self righting

Discussion in 'Sailboats' started by aiix, Aug 11, 2009.

  1. aiix
    Joined: Aug 2009
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    aiix New Member

    hye evrybody..this is my first writing here.i would like to ask about self-righting there any formula to use ensure the boat have capability to have self righting? or the arrangement or it required special design? thank you. :)
  2. TeddyDiver
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    TeddyDiver Gollywobbler

    There's a bunch of formulas and specific graphs giving some insight of the subject... If interested of some reading then Larsson&Eliasson Principles of Yacht Design is the choice.. :)
  3. dskira

    dskira Previous Member

    Perhaps hiring a naval architect will be an idea.
    Don't take it the wrong way, I am not making fun of you, I am just trying to tell you that when you are sailing and the weather turn bad, you want to be sure to come home.
    The end use of a boat is to sail safely.
    Now if you just want to learn a little more about boats, TeddyDiver is right about his choice of book, and also take a look at Dave Guerr book "The nature of Boat" Very useful.
    1 person likes this.
  4. lewisboats
    Joined: Oct 2002
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    lewisboats Obsessed Member

    Self righting from what? 90 deg...150 deg...180 deg? 90 deg...easy, 150 deg...difficult but manageable...180 deg...there's a tuffy. You have to have the boat be more unstable at 180 than at lesser degrees which is a set of compromises that most wouldn't want to live with given the current design preferences. Google "Marchaj" and look up Seaworthiness: The Forgotten Factor. A search of "Yacht stability" and "Sailboat stability" wouldn't go amiss either.
  5. sharpii2
    Joined: May 2004
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    sharpii2 Senior Member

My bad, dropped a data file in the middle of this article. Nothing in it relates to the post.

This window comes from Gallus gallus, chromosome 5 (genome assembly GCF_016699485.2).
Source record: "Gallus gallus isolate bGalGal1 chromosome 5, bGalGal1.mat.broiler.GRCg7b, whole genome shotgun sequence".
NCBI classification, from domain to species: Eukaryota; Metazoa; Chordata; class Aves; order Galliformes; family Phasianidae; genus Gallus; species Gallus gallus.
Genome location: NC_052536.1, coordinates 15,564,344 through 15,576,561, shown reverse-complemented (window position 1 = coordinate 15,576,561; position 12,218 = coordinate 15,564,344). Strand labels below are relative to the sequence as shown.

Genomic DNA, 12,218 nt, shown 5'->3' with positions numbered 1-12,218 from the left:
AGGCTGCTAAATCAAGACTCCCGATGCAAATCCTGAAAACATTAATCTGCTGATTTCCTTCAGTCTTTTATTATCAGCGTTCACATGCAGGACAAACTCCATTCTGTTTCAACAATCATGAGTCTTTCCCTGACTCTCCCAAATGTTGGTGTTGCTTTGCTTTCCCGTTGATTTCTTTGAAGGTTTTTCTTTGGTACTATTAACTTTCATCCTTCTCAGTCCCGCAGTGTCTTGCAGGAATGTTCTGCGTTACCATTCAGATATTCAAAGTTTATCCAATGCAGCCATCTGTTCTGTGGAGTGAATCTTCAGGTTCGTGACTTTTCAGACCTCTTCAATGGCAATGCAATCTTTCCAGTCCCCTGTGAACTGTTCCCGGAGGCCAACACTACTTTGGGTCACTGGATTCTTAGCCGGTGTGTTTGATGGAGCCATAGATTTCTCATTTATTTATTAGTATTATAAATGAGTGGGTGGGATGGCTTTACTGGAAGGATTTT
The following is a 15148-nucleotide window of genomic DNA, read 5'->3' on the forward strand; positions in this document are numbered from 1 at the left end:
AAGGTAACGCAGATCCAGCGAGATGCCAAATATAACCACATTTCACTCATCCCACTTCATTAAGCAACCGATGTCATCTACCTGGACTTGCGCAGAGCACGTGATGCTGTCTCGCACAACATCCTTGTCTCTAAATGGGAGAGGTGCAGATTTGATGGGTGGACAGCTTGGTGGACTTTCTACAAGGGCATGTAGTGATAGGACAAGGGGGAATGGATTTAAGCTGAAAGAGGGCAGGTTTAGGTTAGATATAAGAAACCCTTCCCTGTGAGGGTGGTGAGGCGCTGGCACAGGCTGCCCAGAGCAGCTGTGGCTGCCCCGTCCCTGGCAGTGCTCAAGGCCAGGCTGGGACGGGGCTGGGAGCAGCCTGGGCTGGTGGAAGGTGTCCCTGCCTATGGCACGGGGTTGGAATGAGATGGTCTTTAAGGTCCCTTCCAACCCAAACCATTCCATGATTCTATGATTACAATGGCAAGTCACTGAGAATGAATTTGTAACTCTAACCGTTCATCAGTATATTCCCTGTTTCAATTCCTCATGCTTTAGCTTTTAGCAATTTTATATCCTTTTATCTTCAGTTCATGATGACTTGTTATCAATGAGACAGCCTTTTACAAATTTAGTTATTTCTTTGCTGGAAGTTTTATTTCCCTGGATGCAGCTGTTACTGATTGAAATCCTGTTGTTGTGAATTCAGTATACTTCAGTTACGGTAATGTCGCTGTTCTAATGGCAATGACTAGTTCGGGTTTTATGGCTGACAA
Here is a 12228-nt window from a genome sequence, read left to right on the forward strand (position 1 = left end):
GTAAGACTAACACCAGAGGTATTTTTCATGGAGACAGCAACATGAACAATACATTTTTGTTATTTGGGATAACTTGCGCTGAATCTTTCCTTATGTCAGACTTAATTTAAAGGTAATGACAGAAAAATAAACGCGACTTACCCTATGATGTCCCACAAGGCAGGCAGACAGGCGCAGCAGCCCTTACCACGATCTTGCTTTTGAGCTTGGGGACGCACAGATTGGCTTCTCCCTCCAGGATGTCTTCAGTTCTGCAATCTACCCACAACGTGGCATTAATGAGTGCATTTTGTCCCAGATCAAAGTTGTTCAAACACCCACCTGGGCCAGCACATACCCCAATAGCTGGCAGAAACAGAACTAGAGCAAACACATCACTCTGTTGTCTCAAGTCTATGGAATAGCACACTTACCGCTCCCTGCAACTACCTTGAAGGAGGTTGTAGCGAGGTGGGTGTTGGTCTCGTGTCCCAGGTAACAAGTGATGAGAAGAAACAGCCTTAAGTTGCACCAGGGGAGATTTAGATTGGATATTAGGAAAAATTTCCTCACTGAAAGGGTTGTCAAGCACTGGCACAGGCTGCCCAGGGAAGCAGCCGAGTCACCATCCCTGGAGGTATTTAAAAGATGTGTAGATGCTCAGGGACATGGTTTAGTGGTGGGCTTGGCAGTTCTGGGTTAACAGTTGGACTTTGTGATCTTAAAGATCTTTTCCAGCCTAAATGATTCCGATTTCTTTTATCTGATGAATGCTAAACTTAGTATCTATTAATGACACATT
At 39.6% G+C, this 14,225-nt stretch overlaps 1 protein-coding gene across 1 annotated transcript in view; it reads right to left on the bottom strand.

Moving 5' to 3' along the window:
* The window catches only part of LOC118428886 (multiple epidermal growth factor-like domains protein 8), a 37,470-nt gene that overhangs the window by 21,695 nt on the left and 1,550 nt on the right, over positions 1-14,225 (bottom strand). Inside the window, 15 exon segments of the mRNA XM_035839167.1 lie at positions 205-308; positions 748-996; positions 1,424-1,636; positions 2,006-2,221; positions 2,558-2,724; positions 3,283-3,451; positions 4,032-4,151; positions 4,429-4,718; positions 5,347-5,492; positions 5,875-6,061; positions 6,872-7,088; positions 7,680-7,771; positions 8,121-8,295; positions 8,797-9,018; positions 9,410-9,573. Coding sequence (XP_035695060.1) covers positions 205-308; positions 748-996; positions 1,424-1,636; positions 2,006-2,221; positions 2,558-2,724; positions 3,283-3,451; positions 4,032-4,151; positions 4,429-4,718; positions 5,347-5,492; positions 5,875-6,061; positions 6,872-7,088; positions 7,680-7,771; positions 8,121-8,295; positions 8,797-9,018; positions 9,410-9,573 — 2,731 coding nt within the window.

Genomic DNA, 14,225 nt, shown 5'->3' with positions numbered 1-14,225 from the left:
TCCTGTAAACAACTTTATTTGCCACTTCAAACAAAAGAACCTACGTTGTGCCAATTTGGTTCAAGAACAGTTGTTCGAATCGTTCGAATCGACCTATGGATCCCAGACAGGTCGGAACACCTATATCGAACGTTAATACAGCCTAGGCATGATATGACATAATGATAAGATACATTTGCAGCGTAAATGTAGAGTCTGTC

To make a boat self righting, you have to make it unstable when capsized to the degree you want it to self right from. During the old IOR days, 1970's, racing boats were required to self right from a 110 deg. capsize.

    This is achievable even with light Beamy hulls if you go with somewhat high sides, say 1/3 Beam in midship freeboard, a heavy ballast keel, and somewhat flaired sides. Such a boat could recover from a more extreme capsize, but only if partially flooded. This is because the water that came on board could shift to the low side, depriving the inverted boat of low side buoyancy shift. This could take some time, however, and when the boat righted, it would have a great deal of water that needed to be pumped out.

    To do much better, say a recovery from a 125 deg or more capsize, you need to go heavier. When I say heavier, I mean heavier in relation to Beam, not Length.

    A convention I use is dividing the boat's displacement in lbs by 64 then multiplying that by 20.0. Next, I divide that by the Length of the boat and by the Beam of the boat squared. I look for a a result of at least 1.0 or higher.

    Next, I look for the height of the widest section of the boat, not including the keel or the cabin. It should be around 60% of the Beam.

    Even with a shallow keel, such a boat should self right well, if it sails at all. This is because it is relyining on weight distribution as much as buoyancy shift to give it sail carrying power. When that is the case, it should be very unstable when upside down.

    The price for this is performance.

    This was made clear in the early BOC single handed races around the world. Narrow boats were tried with very deep keels (as deep as 20 ft or more), but were soon beaten by Very beamy boats with similar keel depths. These boats often ended up being being quite stable upside down. One was found six months after its skipper was last heard from, floating pacidly upside down in the boisterous southern ocean with its still attached bulb keel sticking high up in the air.

    So, the moral is, for good self righting ability, one must go either narrow and deep, or narrow and high sided, or a combination of both.
  6. Paul Kotzebue

    Paul Kotzebue Previous Member

    The only ways to know if a vessel is self righting is:

    1. Capsize the boat and see if it rights itself. This is actually done on commercial and military vessels that are required to self-right when upside down, and also on the Mini-Transat racing sailboats.

    2. Perform an accurate weight estimate or conduct an inclining experiment, then calculate righting arm curves for the vessel's anticiapted load conditions.

    Rule of thumb formulas can be inaccurate and misleading and should not be relied upon for safety issues such as stability.
  7. Submarine Tom

    Submarine Tom Previous Member


    I love your formula! I get 1.5 for my houseboat. Is this substantial or marginal?

    I might point out that my houseboat is anything but self-righting as you might imagine.

  8. PAR
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    PAR Yacht Designer/Builder

    Training wheels, really big training wheels.

    Actually you can get quite precise stability information with a few, fairly simple at dockside tests. Further refinement of these figures wouldn't be especially useful, unless conformity to a specific set of rules is required.